European politics: Greens time is coming?

In some countries in the EP elections we have seen a good results for parties of Greens and they will have more MEPs. There are probably two contributing factors. Traditional parties are losing and people do care about climate change, environment. But will/can Greens affect the EU policies and it what sense? Read few comments.

John BarryProfessor of Green Political Economy, Queen’s University Belfast

The Greens having more MEPs than ever before means they have a democratic mandate for stronger action within the Parliament and EU institutions around climate breakdown and the loss of biodiversity. They may follow the Irish and UK parliaments and lobby for the European Parliament to declare a ‘climate and ecological emergency’ as as the basis for a radical step change in EU policies on decarbonsiation and the creation of a low carbon and regenerative circular economy.  Having more Green MEPs will also give the Greens more leverage to also push the EU to get tougher on tax evasion, green job creation and dealing with the social recession within Europe and ideally develop an EU wide ‘ green new deal’ and a ‘just transition’ beyond a carbon-based, growth at any cost economic strategy.  To do this, and to diminish the rise of right-wing, nationalist populist MEPs within the Parliament they will have to work with left wing groupings.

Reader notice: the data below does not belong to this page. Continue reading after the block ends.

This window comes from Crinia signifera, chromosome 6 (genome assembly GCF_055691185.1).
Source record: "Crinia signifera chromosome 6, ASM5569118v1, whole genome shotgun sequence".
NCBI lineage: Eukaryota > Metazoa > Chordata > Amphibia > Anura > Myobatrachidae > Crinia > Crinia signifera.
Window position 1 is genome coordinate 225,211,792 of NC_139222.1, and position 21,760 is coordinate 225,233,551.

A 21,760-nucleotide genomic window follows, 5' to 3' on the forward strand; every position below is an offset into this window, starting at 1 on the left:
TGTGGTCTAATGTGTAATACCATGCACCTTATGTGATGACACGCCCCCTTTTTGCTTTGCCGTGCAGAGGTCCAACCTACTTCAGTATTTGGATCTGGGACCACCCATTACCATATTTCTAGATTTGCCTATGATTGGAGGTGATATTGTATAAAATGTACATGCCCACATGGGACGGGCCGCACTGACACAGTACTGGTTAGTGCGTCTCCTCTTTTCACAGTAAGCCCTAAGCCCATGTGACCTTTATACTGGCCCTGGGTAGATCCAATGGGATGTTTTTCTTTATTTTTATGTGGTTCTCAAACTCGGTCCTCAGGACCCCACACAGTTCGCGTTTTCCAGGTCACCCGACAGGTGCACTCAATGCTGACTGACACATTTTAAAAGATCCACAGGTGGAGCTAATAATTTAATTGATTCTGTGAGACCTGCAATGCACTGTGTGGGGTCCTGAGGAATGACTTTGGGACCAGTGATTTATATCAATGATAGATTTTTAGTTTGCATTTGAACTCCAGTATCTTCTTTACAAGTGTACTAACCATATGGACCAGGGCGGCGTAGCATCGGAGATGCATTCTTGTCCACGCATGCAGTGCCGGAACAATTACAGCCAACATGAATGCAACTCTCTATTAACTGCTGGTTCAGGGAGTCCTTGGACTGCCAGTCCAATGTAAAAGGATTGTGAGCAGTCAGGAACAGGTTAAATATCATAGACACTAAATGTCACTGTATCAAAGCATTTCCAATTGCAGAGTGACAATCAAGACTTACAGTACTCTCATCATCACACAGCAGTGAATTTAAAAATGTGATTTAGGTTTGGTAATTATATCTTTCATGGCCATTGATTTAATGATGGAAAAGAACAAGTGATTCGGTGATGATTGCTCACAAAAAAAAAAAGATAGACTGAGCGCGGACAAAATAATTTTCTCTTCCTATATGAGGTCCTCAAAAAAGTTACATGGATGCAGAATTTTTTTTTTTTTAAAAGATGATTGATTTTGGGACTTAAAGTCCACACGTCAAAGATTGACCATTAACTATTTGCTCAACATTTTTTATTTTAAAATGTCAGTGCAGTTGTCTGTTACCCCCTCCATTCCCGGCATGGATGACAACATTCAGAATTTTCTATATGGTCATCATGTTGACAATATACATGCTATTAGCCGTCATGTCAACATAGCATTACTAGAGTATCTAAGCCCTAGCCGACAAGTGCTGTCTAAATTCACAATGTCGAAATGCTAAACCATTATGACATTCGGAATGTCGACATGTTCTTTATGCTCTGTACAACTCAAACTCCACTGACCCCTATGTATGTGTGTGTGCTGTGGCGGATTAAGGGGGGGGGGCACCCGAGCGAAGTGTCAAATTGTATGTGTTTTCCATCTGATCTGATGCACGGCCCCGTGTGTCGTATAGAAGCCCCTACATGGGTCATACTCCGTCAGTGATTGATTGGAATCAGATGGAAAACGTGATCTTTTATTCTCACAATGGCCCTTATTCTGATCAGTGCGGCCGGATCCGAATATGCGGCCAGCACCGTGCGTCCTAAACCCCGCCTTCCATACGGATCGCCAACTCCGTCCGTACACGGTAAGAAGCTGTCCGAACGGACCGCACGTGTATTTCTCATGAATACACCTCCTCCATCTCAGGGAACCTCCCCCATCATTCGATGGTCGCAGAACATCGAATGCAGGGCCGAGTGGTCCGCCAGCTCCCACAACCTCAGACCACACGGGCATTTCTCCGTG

Tom O’Brien, Lecturer in Political Sociology, University of York

It was certainly interesting and heartening to see Green parties do well in the European elections. Their performance could be seen to represent something of a shift in attitude, as people appear to be paying more attention to climate change and environmental issues. This is reflected in actions of groups like Extinction Rebellion. The first issue would seem to be whether this interest is sustained or fades again, as we have seen increased focus on environmental issues in the past. Traditional parties do seem to have struggled, but their size and history suggests an ability to adapt, so important not to write them off. It is also important, as everyone points out, to remember that it is difficult to talk about a single European result, as there is considerable diversity.

The ability of the Green bloc to exert influence will be shaped by the make-up of the groups within the Parliament. As a supra-national body, the EU is subject to pressures and incentives at the national level, so any pressure the Greens exert in the Parliament will likely be constrained and shaped by those interests. Referring to the New Zealand example, which I am more familiar with, the Green Party has been more effective where it has concentrated on influencing particular policy areas and portfolios, pushing incremental change. The challenge for environmental policies is that there is always a perception, rightly or wrongly, that they have a detrimental effect on economic performance.

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